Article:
“Uh… I was just wondering… Did the chemo make it so I won’t be able to have kids?”
As my physician readers all know, it’s the question that is asked as the patient is walking out the door that often reflects what is most on his/her mind.
This snippet happened as my 20 year old survivor of metastatic Hodgkin’s Lymphoma was leaving the clinic last week. It raises a very important point… now that pediatric oncologists are curing ¾ of our patients, we have to worry more and more about the harm we do in the process. One of the biggest concerns of my patients (those old enough to care or understand) and their families (no matter how young the patient is) is future fertility. I’ll talk about this in two parts: Part 1 - what the risks are, and Part 2 - what can be done about it.
Part 1: Risks of Infertility
Although we mostly think of chemotherapy and radiation therapy as the primary causes of infertility, there is evidence that some cancers can impair fertility even before treatment. For example, Hodgkin’s lymphoma is associated with impaired sperm production pretreatment in 2 of every 3 male patients. The mechanism for this finding is unclear.
Surgery, radiation, and chemotherapy can all result in reduced fertility in both men and women. Men who require extensive removal of abdominal lymph nodes (bilateral radical retroperitoneal lymph node dissection) universally have nerve damage that results in dry ejaculation (in other words, no ejaculate fluid). Fortunately, such procedures are now rare, and nerve sparing techniques have reduced this risk to less than 10%.
Radiation therapy to the pelvis can impair fertility in a number of ways. Irradiation of the testes is directly toxic to sperm, and doses of 4-20 Gy (the abbreviation for gray, a unit for measuring the amount of radiation delivered) or higher can cause permanent loss of sperm production. Lower doses will cause a transient decrease in sperm production that will recover with time. Interestingly, the Leydig cells, cells of the testis that produce testosterone, are relatively resistant to radiation, so testosterone production (and therefore sexual development and function) will be normal even if no sperm are produced. In women, pelvic radiation can impair fertility not only by killing oocytes (eggs), but also by damaging the uterus, making it difficult to become pregnant, to carry a pregnancy to term, or for the fetus to grow to a normal size (intrauterine growth retardation). Unfortunately, because girls are born with all of the oocytes they will ever have, as girls age, the dose of radiation that causes infertility falls steadily.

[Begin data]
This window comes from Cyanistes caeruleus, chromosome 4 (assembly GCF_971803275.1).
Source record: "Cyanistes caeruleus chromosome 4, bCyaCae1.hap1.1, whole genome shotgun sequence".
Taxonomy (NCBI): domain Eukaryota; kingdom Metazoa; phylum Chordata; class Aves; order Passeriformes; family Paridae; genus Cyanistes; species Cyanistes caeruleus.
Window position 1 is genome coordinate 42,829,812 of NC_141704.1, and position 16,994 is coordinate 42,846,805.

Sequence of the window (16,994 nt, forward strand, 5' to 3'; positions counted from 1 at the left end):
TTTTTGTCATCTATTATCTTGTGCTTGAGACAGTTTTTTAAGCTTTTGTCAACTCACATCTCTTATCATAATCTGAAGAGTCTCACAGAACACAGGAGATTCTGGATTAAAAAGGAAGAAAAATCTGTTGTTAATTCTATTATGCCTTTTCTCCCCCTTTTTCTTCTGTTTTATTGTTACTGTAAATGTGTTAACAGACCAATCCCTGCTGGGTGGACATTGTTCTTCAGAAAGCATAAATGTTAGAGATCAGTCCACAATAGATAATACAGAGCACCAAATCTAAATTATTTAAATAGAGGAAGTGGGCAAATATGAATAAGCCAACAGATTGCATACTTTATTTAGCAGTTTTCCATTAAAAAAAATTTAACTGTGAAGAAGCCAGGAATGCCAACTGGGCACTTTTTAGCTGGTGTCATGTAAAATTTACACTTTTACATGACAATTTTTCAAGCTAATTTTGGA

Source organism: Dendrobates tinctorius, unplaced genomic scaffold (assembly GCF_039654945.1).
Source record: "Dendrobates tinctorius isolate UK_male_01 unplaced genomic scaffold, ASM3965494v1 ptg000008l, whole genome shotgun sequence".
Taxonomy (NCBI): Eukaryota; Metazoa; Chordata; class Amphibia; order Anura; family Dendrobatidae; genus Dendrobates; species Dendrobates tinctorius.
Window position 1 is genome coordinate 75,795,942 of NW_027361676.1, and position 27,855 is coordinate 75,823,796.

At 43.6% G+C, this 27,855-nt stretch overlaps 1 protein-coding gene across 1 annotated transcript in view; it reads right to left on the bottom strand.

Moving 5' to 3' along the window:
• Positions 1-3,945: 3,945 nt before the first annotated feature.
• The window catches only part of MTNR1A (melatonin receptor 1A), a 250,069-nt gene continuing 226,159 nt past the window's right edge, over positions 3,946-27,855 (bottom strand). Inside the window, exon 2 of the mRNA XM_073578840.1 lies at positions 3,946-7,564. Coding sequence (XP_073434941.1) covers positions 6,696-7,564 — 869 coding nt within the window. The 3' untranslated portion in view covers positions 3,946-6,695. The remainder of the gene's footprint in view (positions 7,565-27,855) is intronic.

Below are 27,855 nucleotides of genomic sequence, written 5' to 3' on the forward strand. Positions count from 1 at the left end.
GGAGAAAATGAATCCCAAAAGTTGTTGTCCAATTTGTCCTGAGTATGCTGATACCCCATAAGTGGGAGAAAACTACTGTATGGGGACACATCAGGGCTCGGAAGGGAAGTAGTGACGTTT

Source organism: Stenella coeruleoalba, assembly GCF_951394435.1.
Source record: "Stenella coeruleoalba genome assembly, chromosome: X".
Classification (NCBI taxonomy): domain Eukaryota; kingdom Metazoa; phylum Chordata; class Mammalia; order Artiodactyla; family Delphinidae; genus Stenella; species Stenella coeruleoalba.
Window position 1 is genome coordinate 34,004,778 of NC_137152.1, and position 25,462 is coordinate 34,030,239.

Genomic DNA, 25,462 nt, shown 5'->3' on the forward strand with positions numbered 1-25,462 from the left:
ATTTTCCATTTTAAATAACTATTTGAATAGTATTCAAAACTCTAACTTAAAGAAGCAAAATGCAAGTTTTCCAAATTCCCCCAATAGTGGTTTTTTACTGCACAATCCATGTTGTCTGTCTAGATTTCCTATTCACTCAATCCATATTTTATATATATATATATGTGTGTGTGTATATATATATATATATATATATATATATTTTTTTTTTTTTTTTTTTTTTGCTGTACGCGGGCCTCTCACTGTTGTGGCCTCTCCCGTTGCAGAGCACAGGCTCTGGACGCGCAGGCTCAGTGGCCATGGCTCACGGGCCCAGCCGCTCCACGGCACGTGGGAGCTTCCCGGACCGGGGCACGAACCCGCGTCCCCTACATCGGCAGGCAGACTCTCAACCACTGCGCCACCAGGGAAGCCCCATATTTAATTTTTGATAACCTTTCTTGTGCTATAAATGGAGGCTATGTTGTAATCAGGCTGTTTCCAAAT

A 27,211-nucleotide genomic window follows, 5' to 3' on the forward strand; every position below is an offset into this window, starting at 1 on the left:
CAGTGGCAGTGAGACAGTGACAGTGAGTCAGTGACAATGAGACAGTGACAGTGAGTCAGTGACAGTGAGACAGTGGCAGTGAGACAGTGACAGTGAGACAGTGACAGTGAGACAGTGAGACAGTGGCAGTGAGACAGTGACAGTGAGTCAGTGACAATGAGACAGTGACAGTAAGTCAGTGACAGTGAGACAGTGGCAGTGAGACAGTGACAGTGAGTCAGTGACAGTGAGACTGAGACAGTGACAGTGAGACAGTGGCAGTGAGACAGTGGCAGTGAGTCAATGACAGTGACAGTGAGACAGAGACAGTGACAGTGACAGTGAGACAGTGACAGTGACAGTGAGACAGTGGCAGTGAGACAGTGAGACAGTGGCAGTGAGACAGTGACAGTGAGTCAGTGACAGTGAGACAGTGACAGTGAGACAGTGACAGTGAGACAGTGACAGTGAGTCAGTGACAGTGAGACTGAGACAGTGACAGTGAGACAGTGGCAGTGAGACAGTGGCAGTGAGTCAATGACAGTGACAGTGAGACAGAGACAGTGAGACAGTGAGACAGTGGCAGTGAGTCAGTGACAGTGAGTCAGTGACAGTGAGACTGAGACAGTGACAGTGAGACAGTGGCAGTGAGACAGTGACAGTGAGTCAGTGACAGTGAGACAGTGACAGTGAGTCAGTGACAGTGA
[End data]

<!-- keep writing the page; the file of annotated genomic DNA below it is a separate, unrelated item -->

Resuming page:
Chemotherapy is a major cause of fertility problems in survivors of childhood cancer. Not all chemotherapy is the same, though, which is an important point when counseling patients about their fertility risk. So-called alkylating agents (cyclophosphamide, ifosfamide, busulfan, procarbazine, and others) have the highest rate of gonadal toxicity. Cisplatin, carboplatin, and doxorubicin have an intermediate level of risk, and vincristine, vinblastine, dactinomycin and bleomycin carry a lower risk (see Table 2 here).
As with radiation therapy, in boys the cells that support sperm production (seminiferous epithelium) is very sensitive to chemotherapy, while Leydig cells are relatively resistant, so again, boys may develop normally but fail to produce sperm. Girls are less susceptible to the toxic effects of chemotherapy than boys. Although fertility may be less compromised, premature menopause is not uncommon in girls who receive chemotherapy. Byrne et al found that 42% of women who were treated with radiotherapy and alkylating chemotherapy drugs (such as ifosfamide, cyclophosphamide, and procarbazine) before age 20 had reached menopause by age 31.
All of that sounds pretty grim. It is important to keep in mind, though, that fertility difficulties don’t strike everyone. One of the first patients I took care of as a fellow was a teenaged boy diagnosed with Hodgkin’s Lymphoma, notorious for resulting in infertility both because of the disease and because of the treatment. We talked about his fertility risks, but I warned him not to count on the chemo as birth control. I’m not sure he heard that part, because two years later he came for a follow-up appointment with his girlfriend and their baby!
Next time… Part 2 - what we can do to preserve fertility.